Tuesday, January 19, 2010

PBS: "Influenza 1918"



On Monday, Jan. 18, PBS station WMPT in Maryland reran the one-hour American Experience documentary film “Influenza 1918)”, directed by Robert Kenner, tracing the history of the 1918 “Spanish Flu” pandemic. The best link, with the show transcript, is here. You can watch the video online with bonus material in author and director interviews, and you can purchase the DVD.

There was a mild outbreak that started at Fort Riley, Kansas, in the spring, literally as a dust storm cleared. It gave some previews of its deadly nature then, but then subsided for the summer, to come back with full horror in the fall. The virus seemed to strike young adults the hardest, ironically because their immune systems, in their lungs, reacted so vigorously with a “cytokine storm”, drowning them in their own fluids in hours. The virus seemed to mutate into deadlier forms in Europe because of crowded conditions on the WWI front, and the country was preoccupied with war. President Woodrow Wilson had to send more troops over to replace those who had died of influenza, making a decision to send many GI’s to certain death.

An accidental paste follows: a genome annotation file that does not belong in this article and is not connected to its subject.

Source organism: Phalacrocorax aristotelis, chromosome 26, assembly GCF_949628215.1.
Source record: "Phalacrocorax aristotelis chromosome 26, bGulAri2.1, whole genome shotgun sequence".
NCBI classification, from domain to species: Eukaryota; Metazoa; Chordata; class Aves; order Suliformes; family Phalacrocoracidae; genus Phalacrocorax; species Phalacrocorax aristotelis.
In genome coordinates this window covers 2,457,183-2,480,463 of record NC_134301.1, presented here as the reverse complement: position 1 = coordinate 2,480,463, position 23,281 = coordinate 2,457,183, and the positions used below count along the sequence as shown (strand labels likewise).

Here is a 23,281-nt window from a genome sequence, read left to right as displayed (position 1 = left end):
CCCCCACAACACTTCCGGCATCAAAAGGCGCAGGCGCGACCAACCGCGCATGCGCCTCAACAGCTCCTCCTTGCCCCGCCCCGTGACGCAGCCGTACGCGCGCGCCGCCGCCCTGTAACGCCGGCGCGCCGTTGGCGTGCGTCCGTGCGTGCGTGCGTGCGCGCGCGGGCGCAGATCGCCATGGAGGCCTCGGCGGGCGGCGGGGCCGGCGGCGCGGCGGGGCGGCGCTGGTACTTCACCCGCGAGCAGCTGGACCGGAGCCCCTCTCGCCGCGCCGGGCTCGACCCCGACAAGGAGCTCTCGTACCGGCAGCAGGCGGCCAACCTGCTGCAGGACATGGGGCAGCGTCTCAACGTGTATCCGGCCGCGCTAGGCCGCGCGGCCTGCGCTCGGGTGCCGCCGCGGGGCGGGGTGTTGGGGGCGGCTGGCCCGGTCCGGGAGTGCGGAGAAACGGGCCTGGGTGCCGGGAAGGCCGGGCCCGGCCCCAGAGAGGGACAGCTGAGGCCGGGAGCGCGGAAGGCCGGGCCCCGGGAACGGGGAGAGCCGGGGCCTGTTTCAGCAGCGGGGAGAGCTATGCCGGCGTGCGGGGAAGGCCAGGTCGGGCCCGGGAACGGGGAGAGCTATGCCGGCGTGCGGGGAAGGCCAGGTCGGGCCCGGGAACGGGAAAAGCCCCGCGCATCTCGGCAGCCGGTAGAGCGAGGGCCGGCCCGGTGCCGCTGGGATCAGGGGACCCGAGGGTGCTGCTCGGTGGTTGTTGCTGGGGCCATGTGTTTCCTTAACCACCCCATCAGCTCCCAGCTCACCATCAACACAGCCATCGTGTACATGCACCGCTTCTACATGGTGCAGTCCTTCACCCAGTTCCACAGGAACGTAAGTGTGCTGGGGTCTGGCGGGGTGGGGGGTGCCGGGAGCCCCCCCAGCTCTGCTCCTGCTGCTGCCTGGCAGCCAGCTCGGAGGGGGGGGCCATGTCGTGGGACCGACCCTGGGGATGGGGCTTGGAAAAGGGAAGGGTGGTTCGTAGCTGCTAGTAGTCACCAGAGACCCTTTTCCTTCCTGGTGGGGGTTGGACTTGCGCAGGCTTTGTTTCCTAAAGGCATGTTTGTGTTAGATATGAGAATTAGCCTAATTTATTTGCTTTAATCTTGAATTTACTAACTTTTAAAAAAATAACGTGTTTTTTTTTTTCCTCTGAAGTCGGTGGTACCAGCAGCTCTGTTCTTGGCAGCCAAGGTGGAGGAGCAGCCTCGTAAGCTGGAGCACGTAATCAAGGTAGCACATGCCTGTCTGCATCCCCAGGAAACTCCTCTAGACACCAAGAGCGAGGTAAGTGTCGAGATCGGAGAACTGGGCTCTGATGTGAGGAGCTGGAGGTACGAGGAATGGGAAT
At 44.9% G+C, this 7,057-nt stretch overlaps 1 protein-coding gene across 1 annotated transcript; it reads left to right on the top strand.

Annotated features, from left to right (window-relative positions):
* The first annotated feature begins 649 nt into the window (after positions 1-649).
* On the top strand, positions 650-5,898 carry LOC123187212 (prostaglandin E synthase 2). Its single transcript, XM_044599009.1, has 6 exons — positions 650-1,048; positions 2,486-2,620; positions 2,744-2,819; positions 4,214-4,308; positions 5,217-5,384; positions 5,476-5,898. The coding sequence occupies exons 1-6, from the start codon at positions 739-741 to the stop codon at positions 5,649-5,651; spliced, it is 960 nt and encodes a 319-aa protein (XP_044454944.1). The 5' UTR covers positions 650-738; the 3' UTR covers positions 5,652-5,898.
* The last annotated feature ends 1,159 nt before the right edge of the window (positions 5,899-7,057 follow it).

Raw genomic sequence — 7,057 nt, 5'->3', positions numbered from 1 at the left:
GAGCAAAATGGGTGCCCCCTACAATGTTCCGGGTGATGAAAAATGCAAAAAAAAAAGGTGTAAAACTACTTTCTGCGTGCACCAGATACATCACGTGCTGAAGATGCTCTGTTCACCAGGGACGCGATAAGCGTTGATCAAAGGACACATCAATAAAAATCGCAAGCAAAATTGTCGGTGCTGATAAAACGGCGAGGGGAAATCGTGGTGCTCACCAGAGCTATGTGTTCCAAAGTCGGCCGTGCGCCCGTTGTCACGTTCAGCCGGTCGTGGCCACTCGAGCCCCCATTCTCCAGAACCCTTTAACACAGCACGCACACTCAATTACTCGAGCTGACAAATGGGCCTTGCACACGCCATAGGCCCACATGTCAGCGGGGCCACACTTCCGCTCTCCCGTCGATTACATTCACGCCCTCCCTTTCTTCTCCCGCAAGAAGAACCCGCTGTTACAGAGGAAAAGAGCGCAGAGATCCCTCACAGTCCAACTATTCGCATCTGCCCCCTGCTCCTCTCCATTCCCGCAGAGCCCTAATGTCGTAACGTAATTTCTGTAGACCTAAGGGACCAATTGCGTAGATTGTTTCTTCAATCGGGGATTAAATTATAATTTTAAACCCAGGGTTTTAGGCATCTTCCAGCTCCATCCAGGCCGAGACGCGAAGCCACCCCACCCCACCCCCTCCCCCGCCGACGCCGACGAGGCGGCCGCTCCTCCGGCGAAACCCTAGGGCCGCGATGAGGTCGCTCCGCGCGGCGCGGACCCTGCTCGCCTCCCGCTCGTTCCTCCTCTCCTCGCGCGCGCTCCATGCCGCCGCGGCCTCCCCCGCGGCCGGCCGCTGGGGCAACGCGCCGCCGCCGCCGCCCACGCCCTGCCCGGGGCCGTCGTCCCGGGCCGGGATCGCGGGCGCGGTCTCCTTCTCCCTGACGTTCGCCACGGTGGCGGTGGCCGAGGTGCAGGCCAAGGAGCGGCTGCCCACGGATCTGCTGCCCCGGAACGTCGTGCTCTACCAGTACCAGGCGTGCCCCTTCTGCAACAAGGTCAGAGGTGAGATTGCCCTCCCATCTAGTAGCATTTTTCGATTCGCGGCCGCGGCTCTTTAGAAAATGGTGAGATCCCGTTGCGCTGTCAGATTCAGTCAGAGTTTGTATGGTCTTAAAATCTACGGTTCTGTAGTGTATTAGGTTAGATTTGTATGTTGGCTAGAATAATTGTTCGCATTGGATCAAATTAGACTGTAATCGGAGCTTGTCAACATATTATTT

The pandemic was caused by an influenza-A virus of subtype H1N1, the same subtype as the apparently milder 2009 pandemic, sometimes called “swine flu” this year. Wikipedia estimates that 10-20% of those infected in 1918 died, some in a few hours. The loss of oxygen and circulation did damage to those who lived; some lost all their hair.

The film provides an indirect warning to the effect that we had better get busy with a vaccine for H5N1 ("bird flu") as endemic in Southeast Asia but not readily transmittble person-to-person yet. But H5N1 (not the same as H1N1) could mutate and become a pandemic at any time. Even today.


Wikipedia attribution link for picture of a chart showing mortality from the epidemic, here.

American Experience offers this YouTube trailer:

No comments: